Sunday, April 09, 2006

The Studious Walkabout

Whether novice or pro, if you want to increase your wine knowledge you've got to taste...a lot. You've got to try as many different wines in as many different styles as you can. Tough job, I know.

That means getting out to winetasting events as often as possible and to your favorite retail stores -- the ones that not only want to sell you something but help educate you. I've discovered many great wines this way, especially great value wines. But if you want to learn about truly distinctive wines, a cut above the typical bargain stuff, it can be tough.

That's why I was pretty excited to attend a tasting this weekend at one of my favorite stores that was featuring a lineup of artisan wines from Australia. Parker of late has celebrated many of these wines. But for a long time, Australian wines -- at least those that we get here in the states -- have been painted with a fairly broad brush. Known for their fruit forward, exuberant personalities, they've never been regarded as the most subtle or complex of wines -- with a few notable exceptions.

The wines I tasted Saturday tell a different story. A representative of the Grateful Palate, an importer only recently working in Connecticut, was there showing off a number of Aussie wines, each one rich but with individual personality. Eschewing the cookie cutter stuff, the Grateful Palate portfolio exhibits lots of terroir and style. The good news is that lots of Australian wines really do have complexity and personality wrapped in rich fruit. The bad news is now we have to read up on Australia's geography and climates to figure it all out.

Saturday was a learning experience, but it was most of all fun. These were all delicious wines, whether you wanted to take notes or note. Here's the rundown:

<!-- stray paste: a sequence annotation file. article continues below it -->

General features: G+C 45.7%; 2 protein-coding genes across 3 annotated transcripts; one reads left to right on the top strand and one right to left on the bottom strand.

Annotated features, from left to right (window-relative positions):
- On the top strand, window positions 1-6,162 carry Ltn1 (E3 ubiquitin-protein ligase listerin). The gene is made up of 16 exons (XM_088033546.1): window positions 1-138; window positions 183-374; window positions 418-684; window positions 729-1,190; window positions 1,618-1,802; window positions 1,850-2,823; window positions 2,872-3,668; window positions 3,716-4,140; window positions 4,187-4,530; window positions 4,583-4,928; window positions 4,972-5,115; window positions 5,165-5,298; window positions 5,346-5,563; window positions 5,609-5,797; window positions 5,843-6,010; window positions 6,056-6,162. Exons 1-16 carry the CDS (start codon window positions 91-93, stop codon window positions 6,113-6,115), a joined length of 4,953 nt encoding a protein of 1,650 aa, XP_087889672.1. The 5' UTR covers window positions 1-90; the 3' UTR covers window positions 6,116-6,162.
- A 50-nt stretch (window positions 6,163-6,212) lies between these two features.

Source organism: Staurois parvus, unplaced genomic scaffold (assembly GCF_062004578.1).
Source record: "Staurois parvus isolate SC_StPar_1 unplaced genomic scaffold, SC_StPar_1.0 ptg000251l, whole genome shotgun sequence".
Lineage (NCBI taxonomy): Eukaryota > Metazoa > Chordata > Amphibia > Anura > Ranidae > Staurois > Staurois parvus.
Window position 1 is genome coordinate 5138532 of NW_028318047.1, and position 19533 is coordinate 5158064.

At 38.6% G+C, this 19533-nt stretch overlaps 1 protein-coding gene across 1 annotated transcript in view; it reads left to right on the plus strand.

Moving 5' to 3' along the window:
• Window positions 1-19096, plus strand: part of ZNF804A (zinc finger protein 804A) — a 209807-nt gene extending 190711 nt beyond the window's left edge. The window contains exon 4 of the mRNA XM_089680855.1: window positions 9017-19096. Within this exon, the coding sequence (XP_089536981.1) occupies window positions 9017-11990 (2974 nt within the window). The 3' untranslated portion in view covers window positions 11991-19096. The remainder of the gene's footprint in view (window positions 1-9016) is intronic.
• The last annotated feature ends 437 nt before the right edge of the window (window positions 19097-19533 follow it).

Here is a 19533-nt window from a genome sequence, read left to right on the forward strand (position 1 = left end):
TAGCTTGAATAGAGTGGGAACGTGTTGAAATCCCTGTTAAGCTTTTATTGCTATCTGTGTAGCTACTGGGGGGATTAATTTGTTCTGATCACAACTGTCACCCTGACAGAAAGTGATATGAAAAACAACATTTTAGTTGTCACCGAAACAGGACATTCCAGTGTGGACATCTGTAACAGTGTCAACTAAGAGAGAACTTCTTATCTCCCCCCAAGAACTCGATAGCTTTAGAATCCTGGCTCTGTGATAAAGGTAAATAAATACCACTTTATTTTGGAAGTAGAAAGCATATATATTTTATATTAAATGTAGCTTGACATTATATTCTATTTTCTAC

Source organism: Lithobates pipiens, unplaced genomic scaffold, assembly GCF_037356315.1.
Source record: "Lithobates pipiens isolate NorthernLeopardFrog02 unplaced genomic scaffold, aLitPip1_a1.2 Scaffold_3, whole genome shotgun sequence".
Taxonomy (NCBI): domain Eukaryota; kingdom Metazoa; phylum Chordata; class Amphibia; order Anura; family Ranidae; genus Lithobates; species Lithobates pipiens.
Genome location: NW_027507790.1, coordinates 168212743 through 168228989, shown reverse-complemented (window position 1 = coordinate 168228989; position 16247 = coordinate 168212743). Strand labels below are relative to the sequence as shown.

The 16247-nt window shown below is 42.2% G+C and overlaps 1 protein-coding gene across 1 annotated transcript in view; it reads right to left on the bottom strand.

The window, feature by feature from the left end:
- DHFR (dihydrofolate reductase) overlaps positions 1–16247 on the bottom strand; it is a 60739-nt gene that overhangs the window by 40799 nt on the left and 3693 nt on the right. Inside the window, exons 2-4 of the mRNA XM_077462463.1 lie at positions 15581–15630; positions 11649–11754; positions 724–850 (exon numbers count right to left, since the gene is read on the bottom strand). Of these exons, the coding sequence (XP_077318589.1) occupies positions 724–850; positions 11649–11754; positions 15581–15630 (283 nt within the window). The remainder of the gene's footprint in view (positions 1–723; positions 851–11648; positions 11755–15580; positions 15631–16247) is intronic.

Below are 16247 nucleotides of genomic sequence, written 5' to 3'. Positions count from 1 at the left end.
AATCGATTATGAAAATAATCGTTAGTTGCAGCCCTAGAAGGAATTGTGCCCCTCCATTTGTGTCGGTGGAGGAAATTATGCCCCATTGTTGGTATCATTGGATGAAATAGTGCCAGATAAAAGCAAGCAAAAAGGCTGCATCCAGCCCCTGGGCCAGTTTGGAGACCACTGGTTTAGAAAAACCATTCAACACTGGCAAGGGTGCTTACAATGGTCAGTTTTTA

Trevor Jones, Chardonnay "Virgin" 2004 $19.99: A tank-fermented, non-oaked new world Chardonnay. Rich but not too fat, with good acidity and freshness.

Trevor Jones, Grenache "Boots" 2003 $15.99: A delicious, zesty red packed with raspberry and chery flavors. My vote for value wine of the tasting.

Hare's Chase, Barossa Blend 2004 $16.99: A blend of 70% shiraz, 16% Merlot, 10% Cabernet Franc and tiny amounts of Tempranillo and Cabernet Sauvignon. Aromas of cherry, black currants. Generous fruit, almost lush, but the least interesting in my book.

Marquis Philips, Shiraz 2004 $16.99: Deep purple with powerful berry aromas and vanilla. Thick fruit with lots of spice, pepper. A tad rustic.

Teusner, Shiraz "The Riebke" 2004 $23.99: Nice blackberry and licorice aromas, a touch of anise. Loads of fruit with an impressive underlying acidity. Unique and and very enjoyable.

Brothers In Arms, Shiraz "Langhorne Creek" 2002 $32.99: Opaque purple color with aromas of crème de cassis, flowers and blackberries. Full-bodied, dense and chewy. Built for the long haul. In my opinion, best in show.

Parson's Flat, Shiraz/Cabernet Sauvignon 2004 $42.99: This fruit-forward effort is an extroverted, super-ripe, smoothly-textured, mouth-filling wine that is a lot of fun to drink.

Marquis Philips, Cabernet Sauvignon "S2" 2004 $36.99: This full-throttle Cabernet is loaded with fruit and spice, but is nicely balanced. It also can be enjoyed very soon.

Trevor Jones, Old Tawny Port "Jonesy" NV $11.99: A blend averaging 46 years with a great bouquet of candied fruit with rich vanilla and hazelnuts.


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